20060425, 20:51  #1 
Feb 2004
France
941 Posts 
LLT Digraph
Hello,
In the GIMPS Wiki, I've provided in November 2005 new properties about the number of cycles of length L under LLT (x^22) modulo a Mersenne prime. See: LLT Digraph. These properties require a clear and clean proof. Since the only proof I have is based on a discussion I had with a member of the AOPS forum: ZetaX, and since I am not able to understand many important details of the proof, I would be glad to get help from Number Theorists of the GIMPS forum to check, clean or improve the proof of ZetaX, who seems not interested in publishing his work. I have built a draft paper that describes the results, the proof of ZetaX, and the history of this "discovery" (seems a too big word, but I do not know another English word.) This draft is available as: PostScript .dvi Acrobat Since the .pdf version does not correctly displays a figure, I recommend you to download the .dvi or the .ps files. If there are volunteers to directly fix/improve the .tex file, the file is at: .tex, chapter 9 and 10. If you think this result is already wellknown, please let me know ! For other people not interested in reading/checking/improving the proof, they may be interested by the 2 new (to be confirmed) properties and also by the theorems of Shallit and Vasiga. My opinion is that studying the Cycles under LLT=x^22 modulo a Mersenne prime could provide useful information about the primality of a Mersenne number. There are also many properties to discover and prove, for the fun. Regards, Tony (Far from Internet from 04/30 till 05/07.) Last fiddled with by T.Rex on 20060425 at 20:54 
20060429, 03:43  #2 
Feb 2005
2^{2}·5·13 Posts 
One can show that the cycles in the LLT Digraph under the mapping x > x^22 correspond to the cycles in the group Z_{2^(q1)1} under the mapping x > 2*x where elements x and x are considered the same.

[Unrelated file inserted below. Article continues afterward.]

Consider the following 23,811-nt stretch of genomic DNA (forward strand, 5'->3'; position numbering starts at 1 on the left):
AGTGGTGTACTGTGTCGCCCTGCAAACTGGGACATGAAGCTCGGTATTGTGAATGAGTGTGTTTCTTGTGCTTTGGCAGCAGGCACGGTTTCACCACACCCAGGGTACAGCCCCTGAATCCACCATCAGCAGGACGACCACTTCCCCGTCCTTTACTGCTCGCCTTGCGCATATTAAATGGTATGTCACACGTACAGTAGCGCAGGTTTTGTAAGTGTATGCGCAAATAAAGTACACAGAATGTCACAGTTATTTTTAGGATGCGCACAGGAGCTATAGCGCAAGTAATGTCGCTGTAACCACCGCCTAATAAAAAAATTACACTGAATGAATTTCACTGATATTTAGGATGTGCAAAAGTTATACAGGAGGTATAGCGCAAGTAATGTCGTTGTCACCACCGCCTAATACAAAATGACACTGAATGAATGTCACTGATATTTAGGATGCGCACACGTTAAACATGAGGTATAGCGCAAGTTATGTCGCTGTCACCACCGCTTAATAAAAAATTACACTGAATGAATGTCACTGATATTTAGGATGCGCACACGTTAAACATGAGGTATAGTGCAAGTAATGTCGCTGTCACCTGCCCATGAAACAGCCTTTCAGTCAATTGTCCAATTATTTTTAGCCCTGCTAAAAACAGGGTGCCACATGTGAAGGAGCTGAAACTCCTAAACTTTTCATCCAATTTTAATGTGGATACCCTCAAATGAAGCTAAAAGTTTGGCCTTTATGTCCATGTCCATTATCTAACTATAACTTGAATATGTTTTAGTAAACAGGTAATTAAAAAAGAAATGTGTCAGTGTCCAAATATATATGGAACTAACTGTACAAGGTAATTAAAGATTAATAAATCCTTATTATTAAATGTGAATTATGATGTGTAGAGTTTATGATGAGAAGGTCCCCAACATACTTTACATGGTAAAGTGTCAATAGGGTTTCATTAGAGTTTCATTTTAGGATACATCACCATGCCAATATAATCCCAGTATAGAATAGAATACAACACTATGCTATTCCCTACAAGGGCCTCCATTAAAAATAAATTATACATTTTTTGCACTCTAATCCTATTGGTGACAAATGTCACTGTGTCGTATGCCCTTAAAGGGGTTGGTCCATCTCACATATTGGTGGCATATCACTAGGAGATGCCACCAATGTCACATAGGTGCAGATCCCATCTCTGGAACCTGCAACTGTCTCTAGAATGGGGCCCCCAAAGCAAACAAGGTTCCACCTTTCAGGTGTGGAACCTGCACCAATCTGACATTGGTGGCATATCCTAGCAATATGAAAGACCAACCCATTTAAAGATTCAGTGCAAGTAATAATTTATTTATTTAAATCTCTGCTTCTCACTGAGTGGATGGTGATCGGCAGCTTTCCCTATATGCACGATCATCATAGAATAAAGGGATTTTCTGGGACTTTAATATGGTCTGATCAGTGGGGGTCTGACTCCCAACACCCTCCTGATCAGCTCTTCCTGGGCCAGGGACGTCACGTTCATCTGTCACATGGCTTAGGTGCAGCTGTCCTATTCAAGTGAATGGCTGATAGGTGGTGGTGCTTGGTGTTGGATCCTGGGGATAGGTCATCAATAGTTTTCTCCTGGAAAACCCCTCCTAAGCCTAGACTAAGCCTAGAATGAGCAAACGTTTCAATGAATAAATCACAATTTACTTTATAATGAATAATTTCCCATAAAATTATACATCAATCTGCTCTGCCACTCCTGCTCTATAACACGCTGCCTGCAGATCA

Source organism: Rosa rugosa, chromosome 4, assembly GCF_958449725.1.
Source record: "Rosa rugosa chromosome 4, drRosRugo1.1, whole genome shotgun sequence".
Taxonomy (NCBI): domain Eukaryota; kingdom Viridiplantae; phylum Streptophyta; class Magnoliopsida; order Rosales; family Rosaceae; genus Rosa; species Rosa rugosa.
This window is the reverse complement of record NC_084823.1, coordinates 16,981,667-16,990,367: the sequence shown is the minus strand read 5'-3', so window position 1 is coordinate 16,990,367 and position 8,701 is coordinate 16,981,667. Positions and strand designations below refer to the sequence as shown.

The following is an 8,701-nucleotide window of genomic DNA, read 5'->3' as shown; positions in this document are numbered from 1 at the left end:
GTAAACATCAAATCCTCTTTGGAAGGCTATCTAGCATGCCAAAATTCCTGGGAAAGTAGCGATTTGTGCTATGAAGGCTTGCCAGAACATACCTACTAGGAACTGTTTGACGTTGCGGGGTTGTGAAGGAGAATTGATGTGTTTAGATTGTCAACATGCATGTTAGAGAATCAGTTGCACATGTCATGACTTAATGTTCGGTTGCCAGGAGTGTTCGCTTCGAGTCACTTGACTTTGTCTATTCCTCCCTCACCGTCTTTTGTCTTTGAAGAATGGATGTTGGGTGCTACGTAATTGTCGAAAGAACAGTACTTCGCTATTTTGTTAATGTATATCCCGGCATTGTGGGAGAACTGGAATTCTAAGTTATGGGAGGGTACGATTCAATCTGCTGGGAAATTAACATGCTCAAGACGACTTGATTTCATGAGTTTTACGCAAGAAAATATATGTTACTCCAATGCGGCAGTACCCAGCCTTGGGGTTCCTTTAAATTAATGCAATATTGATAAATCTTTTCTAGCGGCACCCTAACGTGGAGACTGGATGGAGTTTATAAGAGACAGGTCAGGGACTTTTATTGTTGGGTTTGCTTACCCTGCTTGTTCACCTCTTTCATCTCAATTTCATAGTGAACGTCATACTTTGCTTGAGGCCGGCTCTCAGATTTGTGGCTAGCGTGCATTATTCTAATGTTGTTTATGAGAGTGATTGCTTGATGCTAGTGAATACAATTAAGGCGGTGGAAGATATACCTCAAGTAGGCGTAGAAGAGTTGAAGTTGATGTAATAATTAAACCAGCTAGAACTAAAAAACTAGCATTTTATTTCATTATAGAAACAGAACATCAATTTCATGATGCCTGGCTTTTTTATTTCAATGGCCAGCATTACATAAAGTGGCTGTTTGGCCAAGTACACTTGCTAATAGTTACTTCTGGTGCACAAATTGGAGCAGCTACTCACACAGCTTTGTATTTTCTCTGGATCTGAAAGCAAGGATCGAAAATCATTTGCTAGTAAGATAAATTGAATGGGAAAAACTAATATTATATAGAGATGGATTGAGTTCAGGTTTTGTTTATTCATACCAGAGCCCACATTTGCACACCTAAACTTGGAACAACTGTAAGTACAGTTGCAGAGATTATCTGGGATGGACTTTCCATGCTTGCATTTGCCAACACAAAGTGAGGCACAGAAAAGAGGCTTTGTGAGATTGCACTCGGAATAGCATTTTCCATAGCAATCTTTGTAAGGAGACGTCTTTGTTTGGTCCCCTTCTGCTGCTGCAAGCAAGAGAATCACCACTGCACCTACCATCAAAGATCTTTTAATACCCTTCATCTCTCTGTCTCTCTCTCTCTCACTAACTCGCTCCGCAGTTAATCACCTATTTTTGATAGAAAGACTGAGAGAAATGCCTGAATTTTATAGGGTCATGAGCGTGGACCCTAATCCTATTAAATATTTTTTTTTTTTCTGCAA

For example, let q=5. Then in Z_{15} we have the following cycles: 0 > 0 1 > 2 > 4 > 8 > 1 3 > 6 > 12 > 9 > 3 5 > 10 > 5 7 > 14 > 13 > 11 > 7 If elements x and x are considered the same then we have the following cycles: 0 > 0 1 > 2 > 4 > 8 > 1 and 7 > 14 > 13 > 11 > 7 represent the same cycle 3 > 6 > 12 > 9 > 3 becomes 3 > 6 > 3 5 > 10 > 5 becomes 5 > 5 i.e., there are two 1cycles, one 2cycle, and one 4cycle. We call "conjugate" cycles containing x and x for some x. In the example above, 1 > 2 > 4 > 8 > 1 and 7 > 14 > 13 > 11 > 7 are conjugate cycles while 3 > 6 > 12 > 9 > 3 is selfconjugate cycle. Denote by c(k) the number of kcycles in Z_{2^(q1)1} and by c'(k) the number of selfconjugate kcycles. Then the number of kcycles in the LLT Digraph is C(k) = (c(k)  c'(k))/2 + c'(2k). For q=5 we have c(1)=2, c(2)=1, c(4)=3 and c'(1)=0, c'(2)=1, c'(4)=1 implying C(1)=2, C(2)=1, C(4)=1. It easy to see that c(k) = sum[dk] mu(k/d)*(2^d  1) / k if k divides (q1), and c(k) = 0 otherwise. Similarly, one can show that 1) for odd s, c'(s) = 0 except c'(1)=1. 2) for odd s and for t>=1 such that 2^t*s divides (q1), c'(2^t*s) = sum[ds] mu(s/d)*2^{2^{t1}*d} / (2^t*s) for t>=1 and odd s. 3) for odd s and for t>=1 such that 2^t*s does not divide (q1), c'(2^t*s) = 0. In order to simplify things consider two functions that do not depend on q: c1(k) = sum[dk] mu(k/d)*(2^d  1) / k c2(2^t*s) = sum[ds] mu(s/d)*2^{2^{t1}*d} / (2^t*s) for t>=1 and odd s, and c2(k) = 0 for odd k>1 and c2(1)=1. It can be shown that c2(2*m) = (c1(m) + c2(m))/2 and, thus, (c1(k)  c2(k))/2 + c2(2k) = c1(k). Now let's compute the number of kcycles in the LLT Digraph for k dividing (q1). For such k, we have c(k)=c1(k) and c'(k)=c2(k) but not necessary c'(2k)=c2(2k) since 2k may not divide (q1). This happens when (q1)/k is odd number in which case the summand c2(2k) happens to be excessive implying C(k)=c1(k)c2(2k). Therefore, C(k) = 0 if k does not divide (q1), C(k) = c1(k) if k divides (q1) and (q1)/k is even number, C(k) = c1(k)  c2(2k) = (c1(k)  c2(k))/2 if k divides (q1) and (q1)/k is odd number. P.S. As an implication we have that Table 1 (in the paper) being continued to infinity in each column has at most 2 distinct numbers. Last fiddled with by maxal on 20060429 at 03:49